Ordinary Time Bible Study
Philippians: Friends in the Gospel
Study Sixteen: Friends Helping Friends
• • •
Philippians 4:2-9, JB Phillips NT
Euodius and Syntyche I beg you by name to make up your differences as Christians should! And, my true fellow-worker help these women. They both worked hard with me for the Gospel, as did Clement and all my other fellow-workers whose names are in the book of life.
Delight yourselves in God, yes, find your joy in him at all times. Have a reputation for gentleness, and never forget the nearness of your Lord.
Don’t worry over anything whatever; tell God every detail of your needs in earnest and thankful prayer, and the peace of God which transcends human understanding, will keep constant guard over your hearts and minds as they rest in Christ Jesus.
Here is a last piece of advice. If you believe in goodness and if you value the approval of God, fix your minds on the things which are holy and right and pure and beautiful and good. Model your conduct on what you have learned from me, on what I have told you and shown you, and you will find the God of peace will be with you.
• Philippians (WBC), p. 177
If you’re a friend, you want to help your friends. When they are struggling with issues, you want to be there for them. As we have said often here at Internet Monk, the best way of doing that is simply by being faithfully present with them, listening, loving, letting them know you are available should they want counsel or assistance.
Paul had no such access to his Philippian friends. There he was, a long distance away, sitting in prison, incapable of providing the companionship and pastoral care they needed. And although we have no specific picture of how serious and dangerous the spirit of disagreement and dissension had become at Philippi, it was alarming enough that the apostle felt he had to address it. After all, he did not know if he would ever be able to be with them again. The only tools he had in his pastoral toolbox were words.
So he gets real with them, and he gets specific:
- He appeals to two prominent women in the congregation, women who had worked faithfully with Paul himself, to work out a dispute they were in.
- He appeals to a leader in the congregation who may have had special credibility and influence to help these women resolve their differences.
- By urging them to rejoice in the Lord, he is reminding them again to focus their attention on their True Leader, who did not pursue selfish interest but humbled himself to serve others (2:1-11).
- He encourages them to cultivate a spirit of to epiekes,(v. 5), which may be understood as, “magnanimity,” “generous selflessness,” “respectful courtesy that does not insist on its own rights but seeks to benefit others.”
- He encourages them to remember that “the Lord is near” — he is with them, among them, his real presence and help available to them — the same Lord who emptied himself and set the pattern for their own relationships.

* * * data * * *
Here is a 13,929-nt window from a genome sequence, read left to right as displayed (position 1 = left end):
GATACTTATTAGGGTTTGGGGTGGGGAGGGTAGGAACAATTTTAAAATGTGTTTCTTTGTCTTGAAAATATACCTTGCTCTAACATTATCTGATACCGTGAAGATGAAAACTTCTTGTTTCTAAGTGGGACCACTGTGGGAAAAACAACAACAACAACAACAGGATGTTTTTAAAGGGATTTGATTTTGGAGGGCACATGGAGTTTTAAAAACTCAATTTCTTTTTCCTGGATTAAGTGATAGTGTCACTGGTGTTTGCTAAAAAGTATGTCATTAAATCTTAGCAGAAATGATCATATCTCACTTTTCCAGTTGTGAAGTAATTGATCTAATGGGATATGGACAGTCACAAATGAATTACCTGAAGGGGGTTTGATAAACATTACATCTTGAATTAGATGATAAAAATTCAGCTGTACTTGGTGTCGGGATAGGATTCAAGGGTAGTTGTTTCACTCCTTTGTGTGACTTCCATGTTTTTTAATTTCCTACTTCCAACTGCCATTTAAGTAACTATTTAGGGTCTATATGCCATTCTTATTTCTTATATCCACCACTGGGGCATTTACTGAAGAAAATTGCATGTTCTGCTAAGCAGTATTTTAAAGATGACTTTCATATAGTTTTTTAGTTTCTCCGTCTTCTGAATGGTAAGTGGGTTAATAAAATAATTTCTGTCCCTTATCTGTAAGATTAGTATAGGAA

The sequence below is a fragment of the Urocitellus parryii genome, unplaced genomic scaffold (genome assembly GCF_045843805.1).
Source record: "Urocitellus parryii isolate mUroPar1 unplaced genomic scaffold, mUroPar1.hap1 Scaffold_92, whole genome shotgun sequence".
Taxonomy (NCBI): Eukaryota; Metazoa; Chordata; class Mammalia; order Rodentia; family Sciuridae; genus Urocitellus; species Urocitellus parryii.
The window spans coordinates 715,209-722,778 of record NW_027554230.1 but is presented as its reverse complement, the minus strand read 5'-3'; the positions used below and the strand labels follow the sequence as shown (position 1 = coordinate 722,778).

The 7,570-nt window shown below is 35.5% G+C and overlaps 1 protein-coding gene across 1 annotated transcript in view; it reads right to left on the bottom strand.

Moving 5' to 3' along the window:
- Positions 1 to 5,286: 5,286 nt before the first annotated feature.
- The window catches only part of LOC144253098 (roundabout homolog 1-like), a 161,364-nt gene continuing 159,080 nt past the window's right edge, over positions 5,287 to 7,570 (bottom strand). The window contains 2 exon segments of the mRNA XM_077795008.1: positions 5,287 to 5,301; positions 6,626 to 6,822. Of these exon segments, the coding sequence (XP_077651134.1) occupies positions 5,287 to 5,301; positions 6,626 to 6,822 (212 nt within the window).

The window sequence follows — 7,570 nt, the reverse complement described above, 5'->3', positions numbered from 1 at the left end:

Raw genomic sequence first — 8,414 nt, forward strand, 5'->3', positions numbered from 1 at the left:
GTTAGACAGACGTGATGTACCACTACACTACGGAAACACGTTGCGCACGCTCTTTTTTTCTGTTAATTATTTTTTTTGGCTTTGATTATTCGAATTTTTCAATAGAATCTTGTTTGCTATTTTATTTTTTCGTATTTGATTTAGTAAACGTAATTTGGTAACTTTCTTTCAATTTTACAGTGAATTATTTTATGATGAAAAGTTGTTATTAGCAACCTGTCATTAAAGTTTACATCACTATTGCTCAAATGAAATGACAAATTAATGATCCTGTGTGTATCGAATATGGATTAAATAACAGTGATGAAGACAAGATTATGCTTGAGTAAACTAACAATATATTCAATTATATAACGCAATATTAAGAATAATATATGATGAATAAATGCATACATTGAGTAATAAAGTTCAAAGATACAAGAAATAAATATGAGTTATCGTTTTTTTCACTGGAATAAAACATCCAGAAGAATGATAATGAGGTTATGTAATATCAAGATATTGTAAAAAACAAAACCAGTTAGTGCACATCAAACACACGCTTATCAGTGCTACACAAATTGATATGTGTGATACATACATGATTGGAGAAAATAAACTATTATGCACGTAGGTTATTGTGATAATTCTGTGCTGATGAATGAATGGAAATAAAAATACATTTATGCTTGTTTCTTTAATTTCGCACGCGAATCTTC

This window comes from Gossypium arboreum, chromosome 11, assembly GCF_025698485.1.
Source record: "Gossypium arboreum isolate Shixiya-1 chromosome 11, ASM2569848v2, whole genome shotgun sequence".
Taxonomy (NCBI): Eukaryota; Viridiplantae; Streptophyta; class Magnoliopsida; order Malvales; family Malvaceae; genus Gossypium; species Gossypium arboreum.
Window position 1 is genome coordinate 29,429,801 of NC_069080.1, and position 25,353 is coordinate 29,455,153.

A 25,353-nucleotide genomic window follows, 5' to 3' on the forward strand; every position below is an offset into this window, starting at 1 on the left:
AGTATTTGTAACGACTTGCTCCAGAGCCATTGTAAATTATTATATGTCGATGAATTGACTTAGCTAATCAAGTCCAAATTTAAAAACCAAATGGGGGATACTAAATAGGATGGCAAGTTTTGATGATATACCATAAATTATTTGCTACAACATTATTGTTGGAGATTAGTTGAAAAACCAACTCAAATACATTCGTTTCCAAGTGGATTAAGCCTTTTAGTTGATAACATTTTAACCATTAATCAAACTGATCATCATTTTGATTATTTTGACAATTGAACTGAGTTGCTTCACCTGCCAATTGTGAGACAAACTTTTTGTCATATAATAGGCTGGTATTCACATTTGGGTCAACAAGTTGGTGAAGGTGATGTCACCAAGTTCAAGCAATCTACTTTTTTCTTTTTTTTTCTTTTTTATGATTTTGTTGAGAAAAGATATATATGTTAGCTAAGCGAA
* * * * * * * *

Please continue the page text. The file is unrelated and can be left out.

- He addresses the anxiety that was apparently besetting the congregation — was it related to the relational conflicts that were intensifying? — and urges them to seek God’s peace (both within and with each other) by praying together.
- He urges them to work on thinking differently as a congregation by accessing two resources:
- The virtues that all human beings recognize as being healthy and positive — the list in v. 8 is taken right from the moral philosophy of Paul’s day and is not exclusively “Christian” but the common heritage of wisdom and love that is recognized among their neighbors as well.
- The example of loving service Paul and his coworkers have showed them throughout their friendship.
This is a path to experiencing “the peace of God” as we trust and walk with “the God of peace” in our midst.
Gerald Hawthorne comments on this list of practical exhortations and encouragements from Paul to his friends:
There have been indications throughout the letter that all was not well at Philippi. Hints have been given of selfishness, self-interest, conceit, pride, and so on existing with harmful effects within the Christian community. Now one of these problems surfaces: that of intense disagreement, along with the names of those party to the quarrel. Two women could not agree and the church may have been in danger of taking sides and dividing. What was equally troubling to Paul was that the spiritual leaders within the congregation were not taking the problem seriously enough to become involved in solving it. He was forced to ask them specifically to do what they should already have been doing.
In the rapid-fire commands that Pul now flings out in all directions one gets the impression that there were many other spiritual irritants present at Philippi, such as depression, harshness of spirit, anxiety, failure to take prayer seriously, troubled minds, minds filled with all the wrong kinds of things, and so on. Paul is confident that there are solutions to the problems at Philippi, and thus he encourages them to change not only their actions, but more fundamentally their attitude.
• • •
Ordinary Time Bible Study
Philippians – Friends in the Gospel